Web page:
Even if you are not keen on energy topics or climate change (why worry about impending doom?), you have probably stumbled upon something connected to hydrogen in recent months.
This magical element is almost everywhere these days - in tech news, political stories, even in sport. In short - there is hydrogen hype.
Bulgaria seems to have been caught in it lately. Bulgaria's Integrated Energy and Climate Plan includes 47,000 megawatt-hours of hydrogen electricity per year by 2030 with an investment of EUR 3.6 million. The revised Recovery and Resilience Plan for the next 5 years included more than BGN 78 million (EUR 39.9 million) for pilot green hydrogen and biogas projects.
Hydrogen has also found a place in the new 10-year plan for the development of Bulgartransgaz's network - construction of new infrastructure for hydrogen and natural gas transmission in coal mining regions such as Maritza East and Bobov Dol.
So why is all the hype?
Hydrogen is the first chemical element in the periodic table and the most common one in the universe. It doesn't have colour or scent, and when it burns it creates pure water (H2O) without any carbon footprint.
This last feature makes hydrogen seem a solution for two big problems - industry decarbonization and storing renewable energy. And that is why the new plans of the EU, the USA, Russia, China, Japan, Saudi Arabia, and other countries target hydrogen as a replacement for fossil fuels.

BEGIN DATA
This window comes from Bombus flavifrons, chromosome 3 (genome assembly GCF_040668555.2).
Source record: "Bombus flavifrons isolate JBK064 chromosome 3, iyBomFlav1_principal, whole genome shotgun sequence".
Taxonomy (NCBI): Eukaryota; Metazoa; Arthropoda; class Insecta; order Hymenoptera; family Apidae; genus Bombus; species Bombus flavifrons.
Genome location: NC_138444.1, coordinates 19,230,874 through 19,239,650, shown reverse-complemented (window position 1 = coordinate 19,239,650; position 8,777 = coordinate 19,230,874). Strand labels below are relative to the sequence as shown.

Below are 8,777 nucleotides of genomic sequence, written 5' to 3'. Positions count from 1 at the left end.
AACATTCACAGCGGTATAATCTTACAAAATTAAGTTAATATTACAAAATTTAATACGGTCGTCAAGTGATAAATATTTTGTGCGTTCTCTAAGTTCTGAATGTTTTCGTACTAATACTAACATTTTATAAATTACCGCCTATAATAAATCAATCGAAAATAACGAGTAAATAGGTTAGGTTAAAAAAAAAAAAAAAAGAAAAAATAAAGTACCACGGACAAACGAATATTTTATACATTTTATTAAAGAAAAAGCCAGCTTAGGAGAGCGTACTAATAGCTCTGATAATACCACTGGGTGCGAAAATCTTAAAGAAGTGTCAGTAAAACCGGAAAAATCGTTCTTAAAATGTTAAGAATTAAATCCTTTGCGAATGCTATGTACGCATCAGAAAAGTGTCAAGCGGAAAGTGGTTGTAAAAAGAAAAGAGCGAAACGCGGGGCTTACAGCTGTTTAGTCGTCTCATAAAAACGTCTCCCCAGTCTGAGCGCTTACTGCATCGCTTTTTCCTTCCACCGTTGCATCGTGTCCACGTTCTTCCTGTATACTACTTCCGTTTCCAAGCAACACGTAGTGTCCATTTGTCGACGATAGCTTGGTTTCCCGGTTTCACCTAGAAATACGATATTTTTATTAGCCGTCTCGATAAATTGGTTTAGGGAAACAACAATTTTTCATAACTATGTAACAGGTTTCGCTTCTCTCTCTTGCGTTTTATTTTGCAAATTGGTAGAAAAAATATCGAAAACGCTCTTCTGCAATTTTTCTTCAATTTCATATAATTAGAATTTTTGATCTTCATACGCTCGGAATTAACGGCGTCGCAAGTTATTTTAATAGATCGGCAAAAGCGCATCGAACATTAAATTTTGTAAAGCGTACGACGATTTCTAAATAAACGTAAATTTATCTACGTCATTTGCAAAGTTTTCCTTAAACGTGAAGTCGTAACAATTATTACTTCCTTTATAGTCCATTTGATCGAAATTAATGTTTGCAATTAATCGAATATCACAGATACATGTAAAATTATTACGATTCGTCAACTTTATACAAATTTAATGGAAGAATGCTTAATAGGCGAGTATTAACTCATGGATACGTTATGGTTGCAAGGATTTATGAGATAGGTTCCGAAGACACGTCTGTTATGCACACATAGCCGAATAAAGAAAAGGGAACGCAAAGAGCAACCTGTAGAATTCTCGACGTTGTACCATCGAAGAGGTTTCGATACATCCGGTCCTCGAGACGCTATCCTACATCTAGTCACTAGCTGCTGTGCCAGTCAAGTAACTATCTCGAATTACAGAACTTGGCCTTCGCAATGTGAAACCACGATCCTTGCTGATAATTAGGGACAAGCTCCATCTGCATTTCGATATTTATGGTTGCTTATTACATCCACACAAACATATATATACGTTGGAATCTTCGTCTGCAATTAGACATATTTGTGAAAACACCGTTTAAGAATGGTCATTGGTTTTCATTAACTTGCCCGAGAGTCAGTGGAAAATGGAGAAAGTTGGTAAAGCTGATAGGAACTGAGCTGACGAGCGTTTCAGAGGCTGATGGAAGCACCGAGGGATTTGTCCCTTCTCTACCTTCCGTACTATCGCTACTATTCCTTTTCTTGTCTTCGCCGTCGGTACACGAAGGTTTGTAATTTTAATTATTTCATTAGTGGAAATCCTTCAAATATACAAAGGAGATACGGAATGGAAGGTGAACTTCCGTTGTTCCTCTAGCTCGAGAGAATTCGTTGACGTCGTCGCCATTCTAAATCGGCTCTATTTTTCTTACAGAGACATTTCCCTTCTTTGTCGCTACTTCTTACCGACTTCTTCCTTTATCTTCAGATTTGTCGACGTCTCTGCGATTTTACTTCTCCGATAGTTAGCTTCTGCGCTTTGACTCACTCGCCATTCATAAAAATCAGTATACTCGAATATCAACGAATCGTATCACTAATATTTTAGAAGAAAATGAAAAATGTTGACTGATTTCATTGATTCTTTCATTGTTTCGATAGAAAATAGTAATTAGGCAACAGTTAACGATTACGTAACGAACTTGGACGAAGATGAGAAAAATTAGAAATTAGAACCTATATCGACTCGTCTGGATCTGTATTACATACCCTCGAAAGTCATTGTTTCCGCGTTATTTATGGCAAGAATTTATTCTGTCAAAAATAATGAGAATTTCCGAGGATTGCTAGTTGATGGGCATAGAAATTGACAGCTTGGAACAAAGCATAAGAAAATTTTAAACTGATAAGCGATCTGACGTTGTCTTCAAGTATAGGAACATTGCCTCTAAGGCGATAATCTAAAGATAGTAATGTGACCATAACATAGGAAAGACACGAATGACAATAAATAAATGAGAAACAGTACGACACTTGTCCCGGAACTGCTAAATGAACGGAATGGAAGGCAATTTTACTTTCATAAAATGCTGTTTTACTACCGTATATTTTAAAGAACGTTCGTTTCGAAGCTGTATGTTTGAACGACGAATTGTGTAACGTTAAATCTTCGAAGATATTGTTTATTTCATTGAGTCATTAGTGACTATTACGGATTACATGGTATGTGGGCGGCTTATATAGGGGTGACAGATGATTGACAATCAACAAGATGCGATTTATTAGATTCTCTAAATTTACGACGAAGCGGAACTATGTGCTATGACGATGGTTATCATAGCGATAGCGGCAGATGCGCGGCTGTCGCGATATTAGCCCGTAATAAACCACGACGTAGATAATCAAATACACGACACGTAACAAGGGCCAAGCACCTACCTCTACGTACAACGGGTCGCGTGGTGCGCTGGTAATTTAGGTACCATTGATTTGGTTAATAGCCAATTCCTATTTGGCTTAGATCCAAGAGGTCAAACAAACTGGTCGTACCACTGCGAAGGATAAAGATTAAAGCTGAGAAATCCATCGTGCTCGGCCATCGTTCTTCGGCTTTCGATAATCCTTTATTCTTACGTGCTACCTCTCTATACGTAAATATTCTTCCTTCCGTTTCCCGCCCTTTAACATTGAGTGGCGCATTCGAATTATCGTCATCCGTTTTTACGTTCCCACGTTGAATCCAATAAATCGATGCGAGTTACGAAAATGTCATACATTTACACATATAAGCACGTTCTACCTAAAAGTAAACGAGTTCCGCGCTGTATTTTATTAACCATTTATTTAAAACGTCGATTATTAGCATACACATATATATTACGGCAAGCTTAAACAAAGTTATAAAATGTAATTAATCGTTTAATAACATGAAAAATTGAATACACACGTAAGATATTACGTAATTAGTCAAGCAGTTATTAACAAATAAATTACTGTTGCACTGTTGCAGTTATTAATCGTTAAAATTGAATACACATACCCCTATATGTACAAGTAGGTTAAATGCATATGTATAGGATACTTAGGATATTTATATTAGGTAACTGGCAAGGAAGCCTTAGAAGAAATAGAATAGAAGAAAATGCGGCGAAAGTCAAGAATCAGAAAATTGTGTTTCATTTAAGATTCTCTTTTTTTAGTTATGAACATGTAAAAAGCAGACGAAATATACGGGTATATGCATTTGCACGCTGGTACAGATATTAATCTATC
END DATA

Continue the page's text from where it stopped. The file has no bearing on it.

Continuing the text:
But can hydrogen really be the coal of the future, like Jules Verne wrote in The Mysterious Island almost a century and a half ago? Maybe.
Beyond the fears of the hydrogen bomb, there are a lot of other negatives that have to be overcome. For example, hydrogen doesn't exist freely in nature and requires energy to be produced - that is very important because burning natural gas or coal to produce hydrogen makes the whole decarbonization plan useless.
Furthermore, hydrogen is an extremely flammable and environmentally unstable gas. Just mixing it with oxygen from the air and a little moisture is enough to ignite it with even static electricity (remember Hindenburg airship crash on May 6, 1937). Therefore, hydrogen storage requires enormous compression - up to 700 times atmospheric pressure and cooling to minus 253 degrees Celsius.
And above everything - the price nowadays makes it more expensive than natural gas.
Yet there are solutions. Hydrogen can be produced by different technologies. If the source of energy comes from natural gas it is called "blue", if coal is used it is called "brown", and if electrolysis technology is used in combination with renewables the hydrogen becomes "green". The last one is in focus these days.
You can make green hydrogen wherever there is solar and wind electricity and water. That means energy independence for countries that don't have oil or natural gas, like Bulgaria and other EU members for example. It can be used in fuel cells to generate electricity where it is needed - in heavy transport for example. Or it can be mixed with natural gas to be used in industry. It can even be burned in thermal power plants.